draft-ietf-ipo-framework-02.txt   draft-ietf-ipo-framework-03.txt 
Bala Rajagopalan Bala Rajagopalan
Internet Draft Tellium, Inc. Internet Draft Tellium, Inc.
draft-ietf-ipo-framework-03.txt James Luciani
draft-ietf-ipo-framework-02.txt James Luciani Expires on: 7/13/2003 Consultant
Expires on: 12/10/2002 Crescent Networks
Daniel Awduche Daniel Awduche
Movaz Networks Isocore
Brad Cain
Cereva Networks
Bilel Jamoussi
Nortel Networks
Debanjan Saha
Tellium, Inc.
IP over Optical Networks: A Framework IP over Optical Networks: A Framework
Status of this Memo Status of this Memo
This document is an Internet-Draft and is in full conformance with This document is an Internet-Draft and is in full conformance with
all provisions of Section 10 of RFC2026. all provisions of Section 10 of RFC2026.
Internet Drafts are working documents of the Internet Engineering Internet Drafts are working documents of the Internet Engineering
Task Force (IETF), its areas, and its working groups. Note that Task Force (IETF), its areas, and its working groups. Note that
skipping to change at line 38 skipping to change at line 31
documents at any time. It is inappropriate to use Internet- Drafts documents at any time. It is inappropriate to use Internet- Drafts
as reference material or to cite them other than as "work in as reference material or to cite them other than as "work in
progress." progress."
The list of current Internet-Drafts can be accessed at The list of current Internet-Drafts can be accessed at
http://www.ietf.org/ietf/1id-abstracts.txt http://www.ietf.org/ietf/1id-abstracts.txt
The list of Internet-Draft Shadow Directories can be accessed at The list of Internet-Draft Shadow Directories can be accessed at
http://www.ietf.org/shadow.html. http://www.ietf.org/shadow.html.
1. Abstract Abstract
The Internet transport infrastructure is moving towards a model of The Internet transport infrastructure is moving towards a model of
high-speed routers interconnected by optical core networks. The high-speed routers interconnected by optical core networks. The
architectural choices for the interaction between IP and optical architectural choices for the interaction between IP and optical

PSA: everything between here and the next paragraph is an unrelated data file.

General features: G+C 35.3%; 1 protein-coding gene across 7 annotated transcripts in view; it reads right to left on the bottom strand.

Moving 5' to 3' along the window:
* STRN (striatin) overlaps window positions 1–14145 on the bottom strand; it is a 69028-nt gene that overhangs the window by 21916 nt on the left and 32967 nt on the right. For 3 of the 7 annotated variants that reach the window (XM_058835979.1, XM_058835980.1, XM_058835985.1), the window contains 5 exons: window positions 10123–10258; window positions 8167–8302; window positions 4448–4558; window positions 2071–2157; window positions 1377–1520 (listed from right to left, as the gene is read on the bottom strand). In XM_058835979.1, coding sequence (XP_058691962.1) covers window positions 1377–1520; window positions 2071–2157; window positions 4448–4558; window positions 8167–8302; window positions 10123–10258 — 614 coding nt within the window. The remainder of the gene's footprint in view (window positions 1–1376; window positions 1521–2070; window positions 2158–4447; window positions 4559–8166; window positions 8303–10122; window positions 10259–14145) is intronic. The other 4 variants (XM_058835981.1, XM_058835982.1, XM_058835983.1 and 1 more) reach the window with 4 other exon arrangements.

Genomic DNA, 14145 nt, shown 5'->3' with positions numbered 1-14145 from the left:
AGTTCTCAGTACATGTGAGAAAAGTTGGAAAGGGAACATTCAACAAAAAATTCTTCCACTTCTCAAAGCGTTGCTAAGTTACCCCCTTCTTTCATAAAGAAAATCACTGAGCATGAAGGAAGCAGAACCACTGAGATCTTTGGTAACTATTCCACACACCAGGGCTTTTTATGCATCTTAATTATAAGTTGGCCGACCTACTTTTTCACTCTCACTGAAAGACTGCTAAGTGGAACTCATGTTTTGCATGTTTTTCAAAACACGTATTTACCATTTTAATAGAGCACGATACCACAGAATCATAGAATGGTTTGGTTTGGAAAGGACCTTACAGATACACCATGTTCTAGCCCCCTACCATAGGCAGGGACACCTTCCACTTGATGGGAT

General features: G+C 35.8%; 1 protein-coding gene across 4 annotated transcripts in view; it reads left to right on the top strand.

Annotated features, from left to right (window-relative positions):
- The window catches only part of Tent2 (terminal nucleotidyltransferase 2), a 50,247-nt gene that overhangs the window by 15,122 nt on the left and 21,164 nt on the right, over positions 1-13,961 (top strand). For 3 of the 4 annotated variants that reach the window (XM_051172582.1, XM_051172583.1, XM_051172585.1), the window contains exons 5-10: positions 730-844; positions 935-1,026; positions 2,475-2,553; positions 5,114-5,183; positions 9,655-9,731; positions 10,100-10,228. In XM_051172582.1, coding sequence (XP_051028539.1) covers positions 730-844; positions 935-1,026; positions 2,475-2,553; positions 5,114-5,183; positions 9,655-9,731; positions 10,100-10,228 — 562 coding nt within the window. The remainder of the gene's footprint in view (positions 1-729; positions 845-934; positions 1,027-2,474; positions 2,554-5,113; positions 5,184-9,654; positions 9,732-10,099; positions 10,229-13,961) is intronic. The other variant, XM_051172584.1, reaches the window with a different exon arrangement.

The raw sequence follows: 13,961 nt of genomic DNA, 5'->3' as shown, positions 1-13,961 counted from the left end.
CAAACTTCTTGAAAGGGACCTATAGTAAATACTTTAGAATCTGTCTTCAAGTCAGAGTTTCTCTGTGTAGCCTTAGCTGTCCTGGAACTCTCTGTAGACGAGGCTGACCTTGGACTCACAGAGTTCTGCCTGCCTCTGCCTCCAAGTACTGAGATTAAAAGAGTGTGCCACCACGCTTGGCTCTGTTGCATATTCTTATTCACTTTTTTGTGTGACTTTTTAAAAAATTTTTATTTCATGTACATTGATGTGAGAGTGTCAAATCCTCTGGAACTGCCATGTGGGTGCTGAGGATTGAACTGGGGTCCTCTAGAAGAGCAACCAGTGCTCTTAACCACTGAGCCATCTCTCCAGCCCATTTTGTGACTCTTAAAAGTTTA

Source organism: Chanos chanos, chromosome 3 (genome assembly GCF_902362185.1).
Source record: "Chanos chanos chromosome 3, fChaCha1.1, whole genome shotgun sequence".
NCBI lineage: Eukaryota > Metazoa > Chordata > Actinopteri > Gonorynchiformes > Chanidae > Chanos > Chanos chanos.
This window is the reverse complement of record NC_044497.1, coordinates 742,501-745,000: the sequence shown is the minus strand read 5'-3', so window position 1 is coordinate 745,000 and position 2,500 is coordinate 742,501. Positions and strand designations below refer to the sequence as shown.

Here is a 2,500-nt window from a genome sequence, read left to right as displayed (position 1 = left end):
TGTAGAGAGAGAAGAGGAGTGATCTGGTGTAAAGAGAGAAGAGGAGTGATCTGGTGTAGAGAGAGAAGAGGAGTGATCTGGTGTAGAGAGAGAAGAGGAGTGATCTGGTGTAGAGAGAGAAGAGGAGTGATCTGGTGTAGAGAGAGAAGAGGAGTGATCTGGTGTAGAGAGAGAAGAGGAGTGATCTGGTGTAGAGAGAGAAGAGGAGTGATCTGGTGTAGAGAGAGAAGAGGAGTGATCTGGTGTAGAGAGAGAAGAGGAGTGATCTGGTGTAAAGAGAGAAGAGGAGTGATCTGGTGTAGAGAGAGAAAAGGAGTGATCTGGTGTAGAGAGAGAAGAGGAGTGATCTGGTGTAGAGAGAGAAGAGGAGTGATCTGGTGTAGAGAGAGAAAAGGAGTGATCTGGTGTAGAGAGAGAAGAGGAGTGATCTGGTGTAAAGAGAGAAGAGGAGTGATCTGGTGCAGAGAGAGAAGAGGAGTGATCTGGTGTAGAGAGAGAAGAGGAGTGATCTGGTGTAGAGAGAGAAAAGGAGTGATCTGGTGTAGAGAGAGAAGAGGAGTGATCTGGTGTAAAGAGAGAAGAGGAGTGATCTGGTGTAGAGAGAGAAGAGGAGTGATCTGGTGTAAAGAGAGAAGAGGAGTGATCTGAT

network layers, specifically, the routing and signaling aspects, are network layers, specifically, the routing and signaling aspects, are
maturing. At the same time, a consensus has emerged in the industry maturing. At the same time, a consensus has emerged in the industry
on utilizing IP-based protocols for the optical control plane. This on utilizing IP-based protocols for the optical control plane. This
document defines a framework for IP over Optical networks, document defines a framework for IP over Optical networks,
considering both the IP-based control plane for optical networks as considering both the IP-based control plane for optical networks as
well as IP-optical network interactions (together referred to as "IP well as IP-optical network interactions (together referred to as "IP
over optical networks"). over optical networks").
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Table of Contents Table of Contents
----------------- -----------------
1. Abstract...........................................................1 Abstract..............................................................1
2. Introduction.......................................................3 1. Introduction.......................................................3
3. Terminology and Concepts...........................................4 2. Terminology and Concepts...........................................4
4. The Network Model..................................................8 3. The Network Model..................................................8
4.1 Network Interconnection........................................8 3.1 Network Interconnection.......................................8
4.2 Control Structure.............................................10 3.2 Control Structure............................................10
5. IP over Optical Service Models and Requirements...................12 4. IP over Optical Service Models and Requirements...................12
5.1 Domain Services Model.........................................12 4.1 Domain Services Model........................................12
5.2 Unified Service Model.........................................13 4.2 Unified Service Model........................................13
5.3 Which Service Model?..........................................14 4.3 Which Service Model?.........................................14
5.4 What are the Possible Services?................................14 4.4 What are the Possible Services?...............................14
6. IP transport over Optical Networks................................15 5. IP transport over Optical Networks................................15